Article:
Something So Innately Genius

Watching McKay Joice tend a beehive is unlike any vision of beekeeping you’ve seen before. The first thing you notice is the protective gear. Beyond a veiled hat, there is none. She wears a lightweight button-up shirt, sleeves rolled up to her elbows. No gloves. Sandaled feet. Plenty of jewelry. Long hair cascading under the edge of the veil. It’s a choice many would question and that she doesn’t recommend to others, but McKay has her reasons.

“If I’m fully suited up and there’s no way in the world a bee could sting me, I’m more aggressive with the hive. I’m just like, tearing things open, swatting bees away,” she says. “But if I’m not wearing a suit, I’m more vulnerable, I’m more engaged with what is happening in that moment. Honestly, it’s my favorite thing about beekeeping. To be in nature observing nature changes you. To be in nature being present makes you appreciate, it makes you’s always for the better. ”

The second thing you notice is the fear––or rather, the lack thereof. Where many would be trepidatious, McKay seems entirely at ease. Her exposed fingers work the hive in concert with the bees. Fear is the furthest thing from her mind. Instead, she brings full presence.

“The bees in every way can sense their surroundings. They communicate with scent, so they’re very aware of scent. And predators that come into the hive, they’re very aware of that. They’re very aware of everything. So as I approach the hive, to give them that in return, is just what I owe them.”

Before long, you notice the third thing: she loves this. A lot. Zoned in on what she’s doing, tiny smiles tweaking the corners of her mouth upward, calm radiating outward, intently focused on the insect community, she is in her element.

“The more I learn, the more I fall in love. The society, the hive, the way they harvest, the way they reproduce, the way they protect themselves. It’s all so intricate, and it’s all in such an order, and I love that so much. I love that they can be so small and so tiny but yet be doing these big, amazing, wonderful things and have a whole hive that’s working together,” McKay says. “There are so many things that fascinate me. The way that they make the honeycomb, the shape of the hexagon, mathematically how they’ve mastered this storage process before we’ve mastered it ourselves or understood that as humans. There’s just something so innately genius about the honeybee and it’s hard to put into words. The only way to appreciate it is to observe it.”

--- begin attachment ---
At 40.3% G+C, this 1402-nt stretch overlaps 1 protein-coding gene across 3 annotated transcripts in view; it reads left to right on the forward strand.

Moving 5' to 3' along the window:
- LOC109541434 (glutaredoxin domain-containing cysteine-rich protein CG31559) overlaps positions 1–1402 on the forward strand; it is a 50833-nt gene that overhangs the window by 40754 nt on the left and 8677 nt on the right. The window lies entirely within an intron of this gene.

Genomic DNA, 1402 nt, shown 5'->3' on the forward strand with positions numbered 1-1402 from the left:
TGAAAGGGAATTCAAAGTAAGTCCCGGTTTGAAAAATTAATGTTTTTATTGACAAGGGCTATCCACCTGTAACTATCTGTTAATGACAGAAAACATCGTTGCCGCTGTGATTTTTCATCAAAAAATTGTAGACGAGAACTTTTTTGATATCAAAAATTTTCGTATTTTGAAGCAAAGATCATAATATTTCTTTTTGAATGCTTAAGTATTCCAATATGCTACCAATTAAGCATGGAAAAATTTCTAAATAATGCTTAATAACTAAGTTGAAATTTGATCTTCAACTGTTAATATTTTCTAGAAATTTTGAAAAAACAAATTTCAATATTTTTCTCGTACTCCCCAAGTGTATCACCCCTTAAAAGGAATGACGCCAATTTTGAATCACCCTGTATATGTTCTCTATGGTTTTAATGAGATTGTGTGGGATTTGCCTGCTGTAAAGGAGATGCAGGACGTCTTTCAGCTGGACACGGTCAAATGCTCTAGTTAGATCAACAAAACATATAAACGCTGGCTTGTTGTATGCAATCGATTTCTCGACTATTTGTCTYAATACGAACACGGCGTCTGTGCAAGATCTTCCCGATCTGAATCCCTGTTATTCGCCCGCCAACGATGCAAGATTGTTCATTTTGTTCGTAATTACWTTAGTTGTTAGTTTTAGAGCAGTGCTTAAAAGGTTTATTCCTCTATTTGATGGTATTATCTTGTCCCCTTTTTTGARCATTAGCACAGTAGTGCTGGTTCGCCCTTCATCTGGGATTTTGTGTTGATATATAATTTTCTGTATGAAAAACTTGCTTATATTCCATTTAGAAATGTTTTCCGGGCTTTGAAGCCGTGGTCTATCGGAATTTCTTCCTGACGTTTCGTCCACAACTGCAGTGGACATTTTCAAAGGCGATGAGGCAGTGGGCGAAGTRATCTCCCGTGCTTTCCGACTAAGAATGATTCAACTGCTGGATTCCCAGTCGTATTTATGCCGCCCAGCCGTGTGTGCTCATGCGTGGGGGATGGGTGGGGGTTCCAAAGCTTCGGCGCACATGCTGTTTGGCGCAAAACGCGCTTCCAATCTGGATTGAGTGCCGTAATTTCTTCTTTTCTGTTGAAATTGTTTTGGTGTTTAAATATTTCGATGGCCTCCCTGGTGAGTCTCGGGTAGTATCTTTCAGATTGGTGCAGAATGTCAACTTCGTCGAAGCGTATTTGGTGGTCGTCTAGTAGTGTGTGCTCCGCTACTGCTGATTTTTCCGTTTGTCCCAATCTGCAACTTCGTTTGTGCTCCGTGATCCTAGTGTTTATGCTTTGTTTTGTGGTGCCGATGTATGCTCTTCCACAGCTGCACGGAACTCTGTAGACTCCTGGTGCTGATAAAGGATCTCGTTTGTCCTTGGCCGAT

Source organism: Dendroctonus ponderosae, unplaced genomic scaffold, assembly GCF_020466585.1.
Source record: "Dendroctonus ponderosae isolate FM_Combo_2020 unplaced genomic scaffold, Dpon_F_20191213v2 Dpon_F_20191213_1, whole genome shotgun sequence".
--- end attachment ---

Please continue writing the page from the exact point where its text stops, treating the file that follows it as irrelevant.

Learning about bees is not new to McKay. She has a biology degree with an emphasis in entomology. During college, she helped classify and pin the world’s fifth-largest bee collection. She has been keeping or assisting with hives for a decade. And yet, she tells us, “Even now I’m still learning. I’m learning that I’m not the boss. I’m learning that the hive needs to teach me.”

Photos courtesy Kati Price

But as much as she loves it, McKay doesn’t think beekeeping is for everyone. “If somebody is truly wanting to open themselves up to the outside world, to connect with Mother Nature, beekeeping is totally, totally for you. If you are wanting to collect more honey because you love honey in your coffee or your tea or whatever, beekeeping is not for you. You shouldn’t be on the hunt for more honey. Sometimes I don’t harvest as much honey because it’s good to just leave it with the bees for the winter. It’s good for them to have their source of food. 

“But if you are wanting to be a part of nature and be a part of a hive, be a part of a little tiny society that will love you and will welcome you in as I feel like my bees have done with me? They welcomed me into a society. They know that I’m their beekeeper. They don’t sting me and they appreciate me being there...there’s nothing more magical than that. It’s so fun to have a relationship with Mother Nature. A relationship with insects. So I think the benefits can’t list them.”

Interested in beekeeping? Join us for a class with McKay. Interested in knowing more about McKay and her love of bees? Keep reading our blog–we’ll be featuring her again soon.


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